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competition model with a cost-reducing stage prior to the price game and a settlement stage following it, we show that price deregulation entails decreasing monitoring investments and increasing claims both in the short and long run. Even equilibrium premiums may steadily increase if the “competition effect” connected to new entries is outweighed by a “monitoring effect” that raises marginal costs. KEYWORDS: motor insurance, settlement, cost reducing investments, deregulation ∗We thank Luigi Buzzacchi, Don Hester, Patrick Legros, Emma Sarno, the Editor Ching-to Albert Ma

. The paper studies the net effect of restructuring on retail prices and cost-reducing investment and discusses policy implications. JEL classification: D43, L43. Keywords: Access pricing; investment; double marginalization; vertical fore- closure; product differentiation. 1. INTRODUCTION It is widely believed that introducing competition is the key to achieving the full benefits of privatization in previously monopolized and regulated network industries, such as telecommunications, electricity or railways.1 The recent wave of ‘deregulation’ in these industries – i

, advertising expenditure and a cost-reducing investment. We find the conditions for complementarities among scale, advertising and innovation strategies to arise. In a duopoly with substitute products all variables are higher for the firm that moves from mass advertising to targeted advertising but decrease for the other. In an oligopoly with complementary products all variables are higher for all firms when they shift away from mass marketing. We conclude by linking our results to the empirical literature on internalization which finds a positive relationship between

) and our article are complements. Second, he did not consider a case in which heterogeneous firms engage in R&D. Stenbacka (1991) considered the case in which the results of a cost-reducing investment are uncertain and the realization of the results is private information belonging to the innovating firm. He then examined whether merger anticipation leads to ex ante incentives for innovating firms to reveal their cost-reducing information. 5 Barros (1998) investigated a simple model highlighting the basic economic intuition about the relationship between initial

Bertrand Equilibria Review of Economic Studies 53 85 92 Routledge, R. 2010. “Bertrand Competition with Cost Uncertainty.” Economics Letters 107:356–9. 10.1016/j.econlet.2010.03.006 Routledge R 2010 Bertrand Competition with Cost Uncertainty Economics Letters 107 356 9 Spulber, D. 1995. “Bertrand Competition When Rivals’ Costs Are Unknown.” Journal of Industrial Economics 43:1–11. 10.2307/2950422 Spulber D 1995 Bertrand Competition When Rivals’ Costs Are Unknown Journal of Industrial Economics 43 1 11 Thomas, C. 1997. “Disincentives for Cost-Reducing Investment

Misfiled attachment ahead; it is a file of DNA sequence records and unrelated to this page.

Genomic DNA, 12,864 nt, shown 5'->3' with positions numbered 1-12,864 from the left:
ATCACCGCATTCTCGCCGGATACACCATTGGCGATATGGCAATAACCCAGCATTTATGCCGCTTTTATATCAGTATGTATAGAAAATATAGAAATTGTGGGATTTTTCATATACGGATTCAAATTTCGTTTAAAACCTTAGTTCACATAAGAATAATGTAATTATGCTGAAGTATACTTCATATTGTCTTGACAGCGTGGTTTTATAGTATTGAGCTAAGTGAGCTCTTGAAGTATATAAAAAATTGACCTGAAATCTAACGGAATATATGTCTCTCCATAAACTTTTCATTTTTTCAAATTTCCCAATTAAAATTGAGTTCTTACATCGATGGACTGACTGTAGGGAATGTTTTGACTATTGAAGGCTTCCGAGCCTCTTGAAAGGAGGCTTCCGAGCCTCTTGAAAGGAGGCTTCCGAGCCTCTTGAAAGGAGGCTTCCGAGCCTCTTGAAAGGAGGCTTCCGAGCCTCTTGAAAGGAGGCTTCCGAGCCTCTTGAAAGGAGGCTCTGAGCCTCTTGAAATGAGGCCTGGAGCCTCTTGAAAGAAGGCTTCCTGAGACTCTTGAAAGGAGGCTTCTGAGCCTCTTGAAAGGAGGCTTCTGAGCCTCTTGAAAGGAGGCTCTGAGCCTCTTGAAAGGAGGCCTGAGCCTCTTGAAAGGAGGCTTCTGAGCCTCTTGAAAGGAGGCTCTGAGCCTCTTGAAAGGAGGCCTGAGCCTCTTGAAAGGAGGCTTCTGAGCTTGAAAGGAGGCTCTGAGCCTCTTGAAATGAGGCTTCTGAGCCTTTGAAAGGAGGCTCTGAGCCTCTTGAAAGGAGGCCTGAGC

marginal e¤ectiveness of investment in cost reduction. Therefore, the indirect e¤ect always expands the optimal scale of …rms as long as …rms invest more with higher regulation. If the direct e¤ect works in the same direction as the indirect e¤ect, higher regulation is likely to lead to an equilibrium path with more shake-out of …rms. Even if the direct e¤ect does not expand the optimal scale of …rms, if the indirect e¤ect gener- ated by cost reducing investment is su¢ ciently strong and, in particular, the marginal cost of …rms fall sharply with investment, larger shake

investment stage. 6 Hence a firm’s investment xa is given by ps s n @gi @xi xa ðga þ nÞ2 1 ¼ 0 ð11Þ where ga :5 gi(xa, xa). 7 Implicit differentiation of (11) shows that investments under the GPS increase in the output price. Intuitively, for any given innovation yi a higher price induces more output [see (6)]. This makes cost- reducing investments more beneficial. Using (6) and (9), expected overall output is qaðpÞ :¼ E qi þ qjjxa ¼ 2p 1 sE yni jxa ¼ 2p 1 s ga ga þ n ð12Þ The effect of spillovers on investments and output depends on the characteristics of the

two-part tariff. Yoon (2010) considers a case in which an MNO and an MVNO are producing horizontally differentiated services and compares the cost-plus regulation and the retail-minus regulation. Furthermore, he analyzes the regulations effects on social welfare and the MNO’s incentive to make a cost-reducing investment. Hoffler and Schmidt (2007) consider a case where MNOs and MVNOs are producing horizontally differentiated services and the firms face symmetric demand and cost. In this setting, they show that the retail-minus regulation may increase retail

(b) efficient firms face higher integration incentives. The driving force are demand/mark-up complementarities in the product market. While this observation is new in the context of vertical-integration decisions, similar mechanisms have been exploited in other fields. For instance, Bagwell and Staiger (1994) and Athey and Schmutzler (2001) use the related idea that cost-reducing investments are strategic substitutes in the context of many oligopoly models. Complementarities between demand-enhancing and mark-up-increasing activities are crucial for this result.32

where the welfare implications, which differ from, for example, Cremer et al. (1991) and others, come from the welfare-maximizing price regulation, not from a location subgame. However, with endogenous production costs, privatization of the public firm would improve welfare compared with a mixed duopoly because it would mitigate the loss arising from excessive cost-reducing investments of the private firm (Matsumura and Matsushima, 2004). In price-regulated markets such as the hospital industry, firms rather compete in quality or location than in prices (Brekke, 2004